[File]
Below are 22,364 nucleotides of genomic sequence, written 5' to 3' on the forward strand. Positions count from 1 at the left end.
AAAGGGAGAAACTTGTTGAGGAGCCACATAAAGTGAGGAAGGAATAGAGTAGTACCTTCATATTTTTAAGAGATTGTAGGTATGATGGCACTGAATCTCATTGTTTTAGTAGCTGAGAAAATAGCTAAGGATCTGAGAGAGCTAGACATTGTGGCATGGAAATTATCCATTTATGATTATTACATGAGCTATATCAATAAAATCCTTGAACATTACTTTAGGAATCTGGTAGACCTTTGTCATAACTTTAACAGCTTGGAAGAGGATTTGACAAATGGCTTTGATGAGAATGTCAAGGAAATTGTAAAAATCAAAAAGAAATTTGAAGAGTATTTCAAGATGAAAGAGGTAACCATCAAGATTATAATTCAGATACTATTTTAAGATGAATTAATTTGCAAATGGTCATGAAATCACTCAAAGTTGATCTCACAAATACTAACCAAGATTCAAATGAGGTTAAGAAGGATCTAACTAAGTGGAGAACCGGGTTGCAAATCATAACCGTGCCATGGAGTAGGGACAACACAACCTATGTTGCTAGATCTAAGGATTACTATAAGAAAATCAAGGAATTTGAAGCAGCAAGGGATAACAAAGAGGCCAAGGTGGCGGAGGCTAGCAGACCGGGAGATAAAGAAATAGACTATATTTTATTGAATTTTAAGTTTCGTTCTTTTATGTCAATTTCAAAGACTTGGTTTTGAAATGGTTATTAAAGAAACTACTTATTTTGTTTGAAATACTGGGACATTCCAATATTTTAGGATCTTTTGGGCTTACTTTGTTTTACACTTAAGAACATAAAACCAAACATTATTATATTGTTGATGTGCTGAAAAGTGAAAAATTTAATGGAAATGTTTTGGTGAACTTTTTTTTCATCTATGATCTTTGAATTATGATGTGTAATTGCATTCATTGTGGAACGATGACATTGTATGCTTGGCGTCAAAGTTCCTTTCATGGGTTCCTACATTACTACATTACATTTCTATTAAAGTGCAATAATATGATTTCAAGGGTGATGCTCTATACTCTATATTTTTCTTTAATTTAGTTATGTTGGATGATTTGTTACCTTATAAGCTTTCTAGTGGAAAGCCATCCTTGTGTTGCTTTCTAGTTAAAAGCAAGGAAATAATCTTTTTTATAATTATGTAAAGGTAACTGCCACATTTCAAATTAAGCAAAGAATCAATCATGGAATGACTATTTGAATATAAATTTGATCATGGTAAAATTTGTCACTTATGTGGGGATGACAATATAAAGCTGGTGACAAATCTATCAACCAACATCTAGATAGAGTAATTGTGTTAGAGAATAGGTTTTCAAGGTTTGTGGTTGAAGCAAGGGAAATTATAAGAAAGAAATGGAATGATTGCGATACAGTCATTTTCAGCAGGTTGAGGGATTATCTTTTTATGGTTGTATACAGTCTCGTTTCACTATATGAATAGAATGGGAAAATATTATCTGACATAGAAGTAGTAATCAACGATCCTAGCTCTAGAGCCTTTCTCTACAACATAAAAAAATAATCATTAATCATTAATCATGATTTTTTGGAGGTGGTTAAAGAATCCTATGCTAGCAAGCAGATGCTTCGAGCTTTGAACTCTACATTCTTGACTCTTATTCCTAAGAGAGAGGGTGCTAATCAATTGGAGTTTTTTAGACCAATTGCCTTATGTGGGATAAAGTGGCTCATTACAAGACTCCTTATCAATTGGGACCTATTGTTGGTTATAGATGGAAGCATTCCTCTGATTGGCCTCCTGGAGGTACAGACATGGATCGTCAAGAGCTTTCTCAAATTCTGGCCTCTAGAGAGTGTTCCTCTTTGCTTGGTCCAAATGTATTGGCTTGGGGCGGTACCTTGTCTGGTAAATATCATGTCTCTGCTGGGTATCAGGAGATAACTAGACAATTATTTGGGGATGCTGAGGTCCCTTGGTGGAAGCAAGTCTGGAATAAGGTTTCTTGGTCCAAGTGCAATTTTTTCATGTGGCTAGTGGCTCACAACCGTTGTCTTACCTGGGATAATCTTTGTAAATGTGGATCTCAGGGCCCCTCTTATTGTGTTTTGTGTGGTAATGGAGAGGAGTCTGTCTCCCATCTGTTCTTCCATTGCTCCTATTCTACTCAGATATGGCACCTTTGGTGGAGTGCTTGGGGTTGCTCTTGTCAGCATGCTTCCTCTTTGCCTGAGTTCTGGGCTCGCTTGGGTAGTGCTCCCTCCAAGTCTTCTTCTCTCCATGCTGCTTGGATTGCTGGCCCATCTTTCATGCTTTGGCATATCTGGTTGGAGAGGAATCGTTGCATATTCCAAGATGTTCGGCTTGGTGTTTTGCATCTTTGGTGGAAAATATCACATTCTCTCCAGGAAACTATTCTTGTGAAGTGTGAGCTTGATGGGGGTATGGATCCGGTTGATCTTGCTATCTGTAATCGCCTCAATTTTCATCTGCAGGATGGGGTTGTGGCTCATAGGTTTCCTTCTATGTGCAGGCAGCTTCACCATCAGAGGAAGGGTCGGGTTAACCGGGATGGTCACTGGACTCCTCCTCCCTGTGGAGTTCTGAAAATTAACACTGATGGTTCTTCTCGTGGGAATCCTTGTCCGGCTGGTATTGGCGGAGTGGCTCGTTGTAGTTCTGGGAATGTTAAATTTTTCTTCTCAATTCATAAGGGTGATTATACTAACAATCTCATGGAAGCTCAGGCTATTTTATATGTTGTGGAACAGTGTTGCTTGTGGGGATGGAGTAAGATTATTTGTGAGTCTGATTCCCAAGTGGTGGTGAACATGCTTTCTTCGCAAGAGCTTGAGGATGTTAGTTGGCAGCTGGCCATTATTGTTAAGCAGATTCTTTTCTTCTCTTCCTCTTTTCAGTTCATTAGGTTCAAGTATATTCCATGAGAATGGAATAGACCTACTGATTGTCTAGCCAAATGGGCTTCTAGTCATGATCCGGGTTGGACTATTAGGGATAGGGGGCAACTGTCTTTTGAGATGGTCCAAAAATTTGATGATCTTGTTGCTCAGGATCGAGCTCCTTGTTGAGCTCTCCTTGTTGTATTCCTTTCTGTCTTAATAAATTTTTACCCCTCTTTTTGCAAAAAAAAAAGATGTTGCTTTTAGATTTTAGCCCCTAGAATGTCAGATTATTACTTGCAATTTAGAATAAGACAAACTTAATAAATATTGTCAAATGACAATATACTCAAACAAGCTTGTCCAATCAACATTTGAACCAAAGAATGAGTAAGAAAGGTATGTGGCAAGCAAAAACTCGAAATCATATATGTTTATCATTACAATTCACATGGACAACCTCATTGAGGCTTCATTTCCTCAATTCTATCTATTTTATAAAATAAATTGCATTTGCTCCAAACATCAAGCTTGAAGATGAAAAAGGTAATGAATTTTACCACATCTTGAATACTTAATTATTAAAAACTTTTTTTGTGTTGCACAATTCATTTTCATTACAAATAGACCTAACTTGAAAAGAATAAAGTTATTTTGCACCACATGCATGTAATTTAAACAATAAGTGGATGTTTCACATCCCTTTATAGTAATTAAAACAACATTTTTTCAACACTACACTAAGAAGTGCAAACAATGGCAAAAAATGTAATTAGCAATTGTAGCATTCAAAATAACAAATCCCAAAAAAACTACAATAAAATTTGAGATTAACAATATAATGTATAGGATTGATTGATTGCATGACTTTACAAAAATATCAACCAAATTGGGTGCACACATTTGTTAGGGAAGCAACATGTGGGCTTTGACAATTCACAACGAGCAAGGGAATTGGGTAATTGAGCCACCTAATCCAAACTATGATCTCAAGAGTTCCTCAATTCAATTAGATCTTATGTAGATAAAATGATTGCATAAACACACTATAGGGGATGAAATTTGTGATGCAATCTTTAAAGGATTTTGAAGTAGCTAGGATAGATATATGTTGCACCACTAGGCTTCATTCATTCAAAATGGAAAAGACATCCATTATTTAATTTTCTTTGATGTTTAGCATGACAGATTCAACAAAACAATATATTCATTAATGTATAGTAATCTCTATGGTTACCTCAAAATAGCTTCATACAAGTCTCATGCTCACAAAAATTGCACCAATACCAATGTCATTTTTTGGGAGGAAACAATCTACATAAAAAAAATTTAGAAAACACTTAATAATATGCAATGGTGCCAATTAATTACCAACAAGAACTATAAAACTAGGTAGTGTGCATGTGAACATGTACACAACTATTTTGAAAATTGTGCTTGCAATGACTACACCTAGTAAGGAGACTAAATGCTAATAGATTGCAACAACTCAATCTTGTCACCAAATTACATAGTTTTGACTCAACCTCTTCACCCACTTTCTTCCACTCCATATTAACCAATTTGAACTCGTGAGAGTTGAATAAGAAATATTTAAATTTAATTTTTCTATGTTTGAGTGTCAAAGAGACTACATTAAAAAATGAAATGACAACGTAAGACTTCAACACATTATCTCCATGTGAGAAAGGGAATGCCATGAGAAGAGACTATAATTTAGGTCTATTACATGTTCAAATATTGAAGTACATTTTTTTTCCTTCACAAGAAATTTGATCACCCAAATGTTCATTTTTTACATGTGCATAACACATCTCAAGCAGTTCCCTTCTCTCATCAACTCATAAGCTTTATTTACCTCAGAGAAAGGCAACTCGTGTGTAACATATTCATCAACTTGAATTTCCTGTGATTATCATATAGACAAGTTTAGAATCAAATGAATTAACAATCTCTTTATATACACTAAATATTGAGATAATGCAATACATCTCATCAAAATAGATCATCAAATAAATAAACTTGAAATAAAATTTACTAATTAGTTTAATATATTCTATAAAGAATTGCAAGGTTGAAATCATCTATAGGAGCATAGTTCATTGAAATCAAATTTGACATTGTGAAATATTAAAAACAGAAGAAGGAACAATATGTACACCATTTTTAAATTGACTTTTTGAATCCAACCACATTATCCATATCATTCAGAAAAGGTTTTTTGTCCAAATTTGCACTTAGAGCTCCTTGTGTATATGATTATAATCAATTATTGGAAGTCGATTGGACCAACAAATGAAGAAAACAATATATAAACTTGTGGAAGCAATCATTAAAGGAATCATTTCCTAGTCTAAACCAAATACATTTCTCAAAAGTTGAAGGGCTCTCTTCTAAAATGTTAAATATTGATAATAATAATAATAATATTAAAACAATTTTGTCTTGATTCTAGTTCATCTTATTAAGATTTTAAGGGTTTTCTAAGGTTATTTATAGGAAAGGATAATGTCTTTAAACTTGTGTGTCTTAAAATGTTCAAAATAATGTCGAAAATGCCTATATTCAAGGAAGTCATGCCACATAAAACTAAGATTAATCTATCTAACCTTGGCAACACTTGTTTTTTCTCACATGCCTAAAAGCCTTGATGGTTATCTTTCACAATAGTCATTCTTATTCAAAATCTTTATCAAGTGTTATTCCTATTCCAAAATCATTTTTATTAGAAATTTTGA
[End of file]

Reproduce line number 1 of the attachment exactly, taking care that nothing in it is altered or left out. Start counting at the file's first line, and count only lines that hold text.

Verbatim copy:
Below are 22,364 nucleotides of genomic sequence, written 5' to 3' on the forward strand. Positions count from 1 at the left end.